shenzhen wetlands

You may not be aware that there is a wetlands conservation area in downtown Shenzhen. Tucked away between Window of the World, Baishizhou, and the Binhai Expressway, the wetlands boasts the last bit of original coastline of Shenzhen Bay. Indeed, once upon a time, it was a guarded border. The city uses this small piece of land as a living classroom, inviting limited numbers of people in to learn about conservation and local ecology.

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fishermen’s wharf, shekou

First day of 2015, I walked Fishermen’s Wharf, Shekou where they’re still selling fish. The oysters cultivated on the Hong Kong side of Shenzhen Bay are sold in Dongguan and Guangzhou. Impressions, below.

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more about oysters

Anyone who has crossed from Shekou to Tun Mun via the Shenzhen Bay Western Corridor Bridge has seen the clear line that demarcates the Shenzhen-Hong Kong borridor. South of the border are floating oyster beds. North of the border, it has been illegal to raise oysters since 2006. However, at the remnants of what was once Shenzhen Harbor, those oysters are sold by the men and women who raise them — all of whom live in Shenzhen. Today’s impressions from a walk that stretches from the upscale neighborhoods of the Peninsula Estates and the Shenzhen Bay Park to the impromptu docks, where oysters were being unloaded and sold, along with a yellow fish.

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shenzhen bay coastline, oct 27, 2012

I wandered to the Shenzhen Bay Park, tracking the construction and commodification of the new coastline. Land reclamation has brought views and parks, but I noticed that children and dogs still want to get their feet wet. Impressions, below.

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the houhai river, dusk

I have learned that the runoff stream that threads the Houhai land reclamation area along the southern coast of the Nantou peninsula is called, the Houhai River. It has been mapped and landscaped to accompany the futuristic luxury homes that boast both estuary and river views, and it leads to the Shenzhen Bay Park. Nevertheless, remnants of an older landscape linger, fishing families and the sand processing docks of the no longer extant Dongjiaotou pier.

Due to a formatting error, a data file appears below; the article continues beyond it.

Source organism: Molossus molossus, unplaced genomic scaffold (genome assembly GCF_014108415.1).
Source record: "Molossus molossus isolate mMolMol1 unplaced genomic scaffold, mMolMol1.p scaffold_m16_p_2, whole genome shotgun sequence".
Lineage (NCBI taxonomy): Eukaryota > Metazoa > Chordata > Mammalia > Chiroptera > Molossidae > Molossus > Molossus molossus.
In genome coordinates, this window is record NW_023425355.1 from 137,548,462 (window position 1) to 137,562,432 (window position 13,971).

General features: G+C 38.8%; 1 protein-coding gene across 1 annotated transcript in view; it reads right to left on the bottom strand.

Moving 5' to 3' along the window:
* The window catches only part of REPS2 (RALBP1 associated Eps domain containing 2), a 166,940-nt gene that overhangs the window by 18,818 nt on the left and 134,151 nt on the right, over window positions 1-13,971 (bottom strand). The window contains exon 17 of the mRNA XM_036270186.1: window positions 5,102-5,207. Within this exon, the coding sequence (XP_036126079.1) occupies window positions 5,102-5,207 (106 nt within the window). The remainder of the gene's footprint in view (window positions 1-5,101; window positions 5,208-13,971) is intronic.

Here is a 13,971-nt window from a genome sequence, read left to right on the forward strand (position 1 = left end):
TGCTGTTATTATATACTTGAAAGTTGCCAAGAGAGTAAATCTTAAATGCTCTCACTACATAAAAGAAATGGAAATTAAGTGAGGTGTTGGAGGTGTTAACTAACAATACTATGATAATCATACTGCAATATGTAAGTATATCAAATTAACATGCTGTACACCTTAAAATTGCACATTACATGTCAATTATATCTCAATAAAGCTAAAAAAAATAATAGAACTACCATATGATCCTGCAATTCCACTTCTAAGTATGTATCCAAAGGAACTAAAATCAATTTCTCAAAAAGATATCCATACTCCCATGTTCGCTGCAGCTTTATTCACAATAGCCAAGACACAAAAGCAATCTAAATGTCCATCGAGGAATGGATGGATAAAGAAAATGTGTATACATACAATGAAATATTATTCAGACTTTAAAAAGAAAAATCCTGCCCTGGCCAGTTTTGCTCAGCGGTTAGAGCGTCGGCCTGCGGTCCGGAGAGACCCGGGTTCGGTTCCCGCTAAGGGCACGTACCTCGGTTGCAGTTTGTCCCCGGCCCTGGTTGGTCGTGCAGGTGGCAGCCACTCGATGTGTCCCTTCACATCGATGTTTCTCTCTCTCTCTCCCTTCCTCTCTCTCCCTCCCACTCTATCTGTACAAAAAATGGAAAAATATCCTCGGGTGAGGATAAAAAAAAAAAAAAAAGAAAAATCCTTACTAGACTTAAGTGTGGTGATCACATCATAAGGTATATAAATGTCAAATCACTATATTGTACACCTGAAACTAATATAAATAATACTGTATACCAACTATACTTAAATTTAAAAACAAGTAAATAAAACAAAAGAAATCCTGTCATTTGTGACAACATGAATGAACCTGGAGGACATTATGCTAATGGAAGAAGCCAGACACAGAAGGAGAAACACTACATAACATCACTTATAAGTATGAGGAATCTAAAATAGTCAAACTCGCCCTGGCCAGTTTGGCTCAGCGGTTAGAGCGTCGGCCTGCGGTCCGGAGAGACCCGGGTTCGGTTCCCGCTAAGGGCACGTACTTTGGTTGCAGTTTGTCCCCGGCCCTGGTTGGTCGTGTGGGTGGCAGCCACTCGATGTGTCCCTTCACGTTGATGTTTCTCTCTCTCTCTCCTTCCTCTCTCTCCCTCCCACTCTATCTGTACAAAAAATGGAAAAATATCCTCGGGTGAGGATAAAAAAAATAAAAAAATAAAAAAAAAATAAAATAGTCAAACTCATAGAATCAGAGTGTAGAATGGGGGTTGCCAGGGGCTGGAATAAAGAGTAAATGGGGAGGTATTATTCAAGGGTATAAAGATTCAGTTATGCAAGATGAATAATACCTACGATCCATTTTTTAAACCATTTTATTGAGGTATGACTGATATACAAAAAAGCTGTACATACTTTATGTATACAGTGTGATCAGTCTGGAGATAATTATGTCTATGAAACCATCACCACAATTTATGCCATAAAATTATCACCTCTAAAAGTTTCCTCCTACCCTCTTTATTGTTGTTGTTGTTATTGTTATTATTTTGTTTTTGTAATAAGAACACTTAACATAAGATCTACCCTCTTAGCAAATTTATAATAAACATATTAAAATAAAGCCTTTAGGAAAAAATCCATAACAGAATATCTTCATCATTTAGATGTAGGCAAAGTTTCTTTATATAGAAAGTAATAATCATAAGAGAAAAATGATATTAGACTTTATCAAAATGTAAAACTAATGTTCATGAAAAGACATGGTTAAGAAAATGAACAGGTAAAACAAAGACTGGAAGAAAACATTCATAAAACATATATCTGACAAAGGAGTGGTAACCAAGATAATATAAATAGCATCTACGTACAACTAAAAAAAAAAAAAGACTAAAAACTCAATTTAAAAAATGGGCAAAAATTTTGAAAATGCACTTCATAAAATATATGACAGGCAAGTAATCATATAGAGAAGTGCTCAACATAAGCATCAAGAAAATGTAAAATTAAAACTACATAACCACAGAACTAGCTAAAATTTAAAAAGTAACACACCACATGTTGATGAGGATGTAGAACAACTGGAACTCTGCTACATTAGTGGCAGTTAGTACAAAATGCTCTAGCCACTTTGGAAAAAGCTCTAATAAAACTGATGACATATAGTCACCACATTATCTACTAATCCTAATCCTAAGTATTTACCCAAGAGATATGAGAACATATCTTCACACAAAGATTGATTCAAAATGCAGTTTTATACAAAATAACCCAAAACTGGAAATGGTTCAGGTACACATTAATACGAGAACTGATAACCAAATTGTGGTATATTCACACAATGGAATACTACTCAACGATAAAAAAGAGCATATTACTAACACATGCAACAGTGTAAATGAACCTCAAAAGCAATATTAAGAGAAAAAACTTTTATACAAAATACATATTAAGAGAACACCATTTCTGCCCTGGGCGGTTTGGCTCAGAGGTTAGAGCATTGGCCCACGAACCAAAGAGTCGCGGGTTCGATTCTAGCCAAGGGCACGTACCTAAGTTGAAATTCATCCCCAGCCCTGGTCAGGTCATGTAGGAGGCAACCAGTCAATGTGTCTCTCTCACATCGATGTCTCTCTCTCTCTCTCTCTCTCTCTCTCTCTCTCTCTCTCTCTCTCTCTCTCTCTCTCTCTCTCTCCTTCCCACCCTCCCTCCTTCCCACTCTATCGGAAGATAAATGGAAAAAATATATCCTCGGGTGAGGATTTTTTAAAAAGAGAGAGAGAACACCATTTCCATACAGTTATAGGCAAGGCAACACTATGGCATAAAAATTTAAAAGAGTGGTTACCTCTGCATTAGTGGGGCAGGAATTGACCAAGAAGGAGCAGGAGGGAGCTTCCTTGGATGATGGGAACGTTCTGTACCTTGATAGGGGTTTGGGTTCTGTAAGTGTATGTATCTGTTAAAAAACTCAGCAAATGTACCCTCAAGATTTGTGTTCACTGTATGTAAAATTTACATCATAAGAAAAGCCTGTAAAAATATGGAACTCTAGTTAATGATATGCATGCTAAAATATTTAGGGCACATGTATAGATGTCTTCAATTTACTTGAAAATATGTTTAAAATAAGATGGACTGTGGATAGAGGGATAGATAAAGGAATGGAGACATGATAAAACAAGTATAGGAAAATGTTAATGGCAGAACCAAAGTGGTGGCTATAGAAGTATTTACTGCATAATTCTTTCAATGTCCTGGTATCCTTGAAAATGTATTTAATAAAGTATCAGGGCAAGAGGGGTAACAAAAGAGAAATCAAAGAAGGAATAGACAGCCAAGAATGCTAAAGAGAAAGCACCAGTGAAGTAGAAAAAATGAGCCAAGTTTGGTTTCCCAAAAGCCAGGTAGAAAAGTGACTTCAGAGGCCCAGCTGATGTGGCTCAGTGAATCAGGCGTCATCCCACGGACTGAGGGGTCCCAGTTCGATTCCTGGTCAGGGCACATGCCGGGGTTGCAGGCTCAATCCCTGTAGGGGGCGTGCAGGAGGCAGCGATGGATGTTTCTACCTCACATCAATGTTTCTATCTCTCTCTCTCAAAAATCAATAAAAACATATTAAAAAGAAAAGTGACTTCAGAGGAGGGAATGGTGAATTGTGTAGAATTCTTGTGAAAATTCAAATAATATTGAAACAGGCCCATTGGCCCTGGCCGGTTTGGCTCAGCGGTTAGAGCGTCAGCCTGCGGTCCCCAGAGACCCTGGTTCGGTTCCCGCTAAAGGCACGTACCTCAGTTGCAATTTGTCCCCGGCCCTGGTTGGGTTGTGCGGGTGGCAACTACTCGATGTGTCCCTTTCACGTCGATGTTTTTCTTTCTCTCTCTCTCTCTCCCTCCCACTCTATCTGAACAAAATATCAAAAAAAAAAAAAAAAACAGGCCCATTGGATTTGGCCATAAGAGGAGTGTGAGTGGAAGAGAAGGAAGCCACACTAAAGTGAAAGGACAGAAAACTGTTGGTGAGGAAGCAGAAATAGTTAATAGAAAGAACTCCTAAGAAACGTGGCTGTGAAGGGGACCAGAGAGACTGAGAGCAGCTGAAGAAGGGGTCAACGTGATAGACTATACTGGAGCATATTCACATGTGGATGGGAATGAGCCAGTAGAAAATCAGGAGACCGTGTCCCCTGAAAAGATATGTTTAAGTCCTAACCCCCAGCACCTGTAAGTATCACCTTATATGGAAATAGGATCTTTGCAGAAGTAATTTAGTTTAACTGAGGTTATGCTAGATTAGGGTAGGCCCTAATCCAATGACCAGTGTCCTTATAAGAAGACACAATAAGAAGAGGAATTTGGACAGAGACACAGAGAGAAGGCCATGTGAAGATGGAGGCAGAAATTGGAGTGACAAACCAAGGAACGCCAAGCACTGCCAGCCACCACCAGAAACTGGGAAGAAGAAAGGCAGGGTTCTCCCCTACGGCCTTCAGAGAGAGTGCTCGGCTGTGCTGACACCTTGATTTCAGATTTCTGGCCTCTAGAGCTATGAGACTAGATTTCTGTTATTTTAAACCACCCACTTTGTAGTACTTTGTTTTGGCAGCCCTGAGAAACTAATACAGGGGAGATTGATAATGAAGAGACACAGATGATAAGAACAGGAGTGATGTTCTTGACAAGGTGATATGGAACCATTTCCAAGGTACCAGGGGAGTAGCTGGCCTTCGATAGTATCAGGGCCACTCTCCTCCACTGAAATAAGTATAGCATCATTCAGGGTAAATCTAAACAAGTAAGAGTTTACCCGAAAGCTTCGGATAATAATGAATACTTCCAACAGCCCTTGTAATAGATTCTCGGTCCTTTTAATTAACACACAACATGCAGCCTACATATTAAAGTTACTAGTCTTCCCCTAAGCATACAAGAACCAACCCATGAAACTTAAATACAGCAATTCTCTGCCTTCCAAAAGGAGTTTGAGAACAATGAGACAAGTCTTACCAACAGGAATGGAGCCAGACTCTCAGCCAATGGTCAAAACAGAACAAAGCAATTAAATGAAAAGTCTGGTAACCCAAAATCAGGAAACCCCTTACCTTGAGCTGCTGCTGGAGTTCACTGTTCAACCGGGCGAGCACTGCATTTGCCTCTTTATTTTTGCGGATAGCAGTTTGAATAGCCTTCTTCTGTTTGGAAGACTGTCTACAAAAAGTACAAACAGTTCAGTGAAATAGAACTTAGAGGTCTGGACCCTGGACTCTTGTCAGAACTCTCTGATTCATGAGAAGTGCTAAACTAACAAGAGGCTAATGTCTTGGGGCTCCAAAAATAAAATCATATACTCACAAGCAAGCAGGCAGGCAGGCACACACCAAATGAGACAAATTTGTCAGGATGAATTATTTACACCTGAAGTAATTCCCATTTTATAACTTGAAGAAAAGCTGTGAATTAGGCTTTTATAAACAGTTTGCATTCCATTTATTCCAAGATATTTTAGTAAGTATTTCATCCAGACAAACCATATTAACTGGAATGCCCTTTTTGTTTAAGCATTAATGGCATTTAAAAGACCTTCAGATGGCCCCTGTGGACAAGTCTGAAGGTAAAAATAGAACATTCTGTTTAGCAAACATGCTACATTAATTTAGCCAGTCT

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OCT Bay: Give Happiness a Coast?!

Visited OCT Bay (欢乐海岸) this afternoon. OCT Bay is the third Shenzhen development of “The New OCT‘” to expand and develop their brand throughout China. The first effort was OCT (now OCT Loft) and the second was OCT East. OCT Bay’s advertising slogans suggest the state-owned enterprise’s ambitions to provide fantasy shopping experiences, for example: Elegant Christmas, Fashionable New Year’s (风雅圣诞,时尚新年). However, their motto, Give Happiness a Coast (给欢乐一个海岸) is beyond ironic. Water light shows, an artificial lake, and boat rides on the winding river, notwithstanding, the entire complex is built on reclaimed land from Shenzhen Bay. In fact, the former coastline (at least a km inland) used to be edged with mangrove trees and, further into the bay (in the middle of the complex), oyster cultivation. Impressions, below:

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out with the old…

I walked along the old Shenzhen Bay Coast today. Reclaimed land to the south, old Shekou to the north.

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what is luxury living?

I’ve been thinking about luxury because it permeates Shenzhen advertising, especially that for new housing estates. The definition of luxury that appears in these advertisements invariably links high-end consumption, images of happy elites, and the idea of homecoming. The strip of reclaimed land that stretches from Shekou Gongye 8 Road to Dongjiaotou, for example, is thick with malls and advertising, as well as littered with evidence that such lives don’t come cheap.